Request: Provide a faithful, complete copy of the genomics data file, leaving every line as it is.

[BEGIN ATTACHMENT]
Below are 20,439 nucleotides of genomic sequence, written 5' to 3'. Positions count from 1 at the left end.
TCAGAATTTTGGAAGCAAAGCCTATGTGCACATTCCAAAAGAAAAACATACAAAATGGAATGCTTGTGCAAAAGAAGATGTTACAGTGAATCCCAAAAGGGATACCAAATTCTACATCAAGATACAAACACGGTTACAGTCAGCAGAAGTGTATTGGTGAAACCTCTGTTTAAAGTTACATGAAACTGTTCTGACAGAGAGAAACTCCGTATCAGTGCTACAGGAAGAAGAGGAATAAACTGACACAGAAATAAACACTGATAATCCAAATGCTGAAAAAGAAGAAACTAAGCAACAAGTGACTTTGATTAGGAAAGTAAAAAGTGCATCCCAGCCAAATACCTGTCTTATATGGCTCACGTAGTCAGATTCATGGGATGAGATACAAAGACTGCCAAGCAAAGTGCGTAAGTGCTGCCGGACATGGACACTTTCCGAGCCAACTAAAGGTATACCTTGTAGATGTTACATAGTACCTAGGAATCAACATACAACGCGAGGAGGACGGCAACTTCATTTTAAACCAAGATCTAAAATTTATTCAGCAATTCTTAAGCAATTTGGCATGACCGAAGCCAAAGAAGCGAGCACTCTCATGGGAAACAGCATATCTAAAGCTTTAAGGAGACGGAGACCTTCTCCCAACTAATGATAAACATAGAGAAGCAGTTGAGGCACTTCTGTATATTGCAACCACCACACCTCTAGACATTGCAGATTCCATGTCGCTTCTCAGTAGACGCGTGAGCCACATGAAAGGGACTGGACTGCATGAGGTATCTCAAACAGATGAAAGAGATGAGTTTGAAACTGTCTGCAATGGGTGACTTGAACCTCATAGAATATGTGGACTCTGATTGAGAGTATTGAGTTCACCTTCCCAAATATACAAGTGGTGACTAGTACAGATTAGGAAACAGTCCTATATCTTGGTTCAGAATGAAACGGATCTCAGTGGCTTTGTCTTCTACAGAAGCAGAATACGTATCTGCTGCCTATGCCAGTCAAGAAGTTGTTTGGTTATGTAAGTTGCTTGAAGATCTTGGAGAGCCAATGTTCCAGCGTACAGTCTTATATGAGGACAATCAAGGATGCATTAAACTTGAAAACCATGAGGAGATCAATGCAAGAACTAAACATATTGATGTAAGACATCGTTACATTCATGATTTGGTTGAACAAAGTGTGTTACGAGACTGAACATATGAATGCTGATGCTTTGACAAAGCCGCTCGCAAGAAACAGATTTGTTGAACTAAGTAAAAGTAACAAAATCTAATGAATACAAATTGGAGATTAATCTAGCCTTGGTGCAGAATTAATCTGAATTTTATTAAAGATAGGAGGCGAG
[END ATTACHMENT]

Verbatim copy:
Below are 20,439 nucleotides of genomic sequence, written 5' to 3'. Positions count from 1 at the left end.
TCAGAATTTTGGAAGCAAAGCCTATGTGCACATTCCAAAAGAAAAACATACAAAATGGAATGCTTGTGCAAAAGAAGATGTTACAGTGAATCCCAAAAGGGATACCAAATTCTACATCAAGATACAAACACGGTTACAGTCAGCAGAAGTGTATTGGTGAAACCTCTGTTTAAAGTTACATGAAACTGTTCTGACAGAGAGAAACTCCGTATCAGTGCTACAGGAAGAAGAGGAATAAACTGACACAGAAATAAACACTGATAATCCAAATGCTGAAAAAGAAGAAACTAAGCAACAAGTGACTTTGATTAGGAAAGTAAAAAGTGCATCCCAGCCAAATACCTGTCTTATATGGCTCACGTAGTCAGATTCATGGGATGAGATACAAAGACTGCCAAGCAAAGTGCGTAAGTGCTGCCGGACATGGACACTTTCCGAGCCAACTAAAGGTATACCTTGTAGATGTTACATAGTACCTAGGAATCAACATACAACGCGAGGAGGACGGCAACTTCATTTTAAACCAAGATCTAAAATTTATTCAGCAATTCTTAAGCAATTTGGCATGACCGAAGCCAAAGAAGCGAGCACTCTCATGGGAAACAGCATATCTAAAGCTTTAAGGAGACGGAGACCTTCTCCCAACTAATGATAAACATAGAGAAGCAGTTGAGGCACTTCTGTATATTGCAACCACCACACCTCTAGACATTGCAGATTCCATGTCGCTTCTCAGTAGACGCGTGAGCCACATGAAAGGGACTGGACTGCATGAGGTATCTCAAACAGATGAAAGAGATGAGTTTGAAACTGTCTGCAATGGGTGACTTGAACCTCATAGAATATGTGGACTCTGATTGAGAGTATTGAGTTCACCTTCCCAAATATACAAGTGGTGACTAGTACAGATTAGGAAACAGTCCTATATCTTGGTTCAGAATGAAACGGATCTCAGTGGCTTTGTCTTCTACAGAAGCAGAATACGTATCTGCTGCCTATGCCAGTCAAGAAGTTGTTTGGTTATGTAAGTTGCTTGAAGATCTTGGAGAGCCAATGTTCCAGCGTACAGTCTTATATGAGGACAATCAAGGATGCATTAAACTTGAAAACCATGAGGAGATCAATGCAAGAACTAAACATATTGATGTAAGACATCGTTACATTCATGATTTGGTTGAACAAAGTGTGTTACGAGACTGAACATATGAATGCTGATGCTTTGACAAAGCCGCTCGCAAGAAACAGATTTGTTGAACTAAGTAAAAGTAACAAAATCTAATGAATACAAATTGGAGATTAATCTAGCCTTGGTGCAGAATTAATCTGAATTTTATTAAAGATAGGAGGCGAG